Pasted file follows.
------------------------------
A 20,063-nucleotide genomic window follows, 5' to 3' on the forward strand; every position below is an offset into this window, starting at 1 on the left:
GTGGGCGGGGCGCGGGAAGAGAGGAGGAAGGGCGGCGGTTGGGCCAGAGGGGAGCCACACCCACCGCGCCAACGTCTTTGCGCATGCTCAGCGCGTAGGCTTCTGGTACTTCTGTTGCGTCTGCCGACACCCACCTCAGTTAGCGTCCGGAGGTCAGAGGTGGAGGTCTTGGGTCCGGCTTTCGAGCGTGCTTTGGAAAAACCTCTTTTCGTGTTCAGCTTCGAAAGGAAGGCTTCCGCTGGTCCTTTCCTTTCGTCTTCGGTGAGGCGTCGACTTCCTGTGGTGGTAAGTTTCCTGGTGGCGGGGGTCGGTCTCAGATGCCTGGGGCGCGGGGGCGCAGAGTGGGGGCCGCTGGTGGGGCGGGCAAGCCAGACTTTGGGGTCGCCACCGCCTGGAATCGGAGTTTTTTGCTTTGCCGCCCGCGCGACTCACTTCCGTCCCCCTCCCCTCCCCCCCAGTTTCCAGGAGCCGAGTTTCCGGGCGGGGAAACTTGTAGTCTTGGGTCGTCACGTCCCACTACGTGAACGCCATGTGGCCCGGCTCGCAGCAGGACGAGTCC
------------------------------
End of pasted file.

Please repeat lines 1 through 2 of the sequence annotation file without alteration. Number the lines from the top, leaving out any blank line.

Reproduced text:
A 20,063-nucleotide genomic window follows, 5' to 3' on the forward strand; every position below is an offset into this window, starting at 1 on the left:
GTGGGCGGGGCGCGGGAAGAGAGGAGGAAGGGCGGCGGTTGGGCCAGAGGGGAGCCACACCCACCGCGCCAACGTCTTTGCGCATGCTCAGCGCGTAGGCTTCTGGTACTTCTGTTGCGTCTGCCGACACCCACCTCAGTTAGCGTCCGGAGGTCAGAGGTGGAGGTCTTGGGTCCGGCTTTCGAGCGTGCTTTGGAAAAACCTCTTTTCGTGTTCAGCTTCGAAAGGAAGGCTTCCGCTGGTCCTTTCCTTTCGTCTTCGGTGAGGCGTCGACTTCCTGTGGTGGTAAGTTTCCTGGTGGCGGGGGTCGGTCTCAGATGCCTGGGGCGCGGGGGCGCAGAGTGGGGGCCGCTGGTGGGGCGGGCAAGCCAGACTTTGGGGTCGCCACCGCCTGGAATCGGAGTTTTTTGCTTTGCCGCCCGCGCGACTCACTTCCGTCCCCCTCCCCTCCCCCCCAGTTTCCAGGAGCCGAGTTTCCGGGCGGGGAAACTTGTAGTCTTGGGTCGTCACGTCCCACTACGTGAACGCCATGTGGCCCGGCTCGCAGCAGGACGAGTCC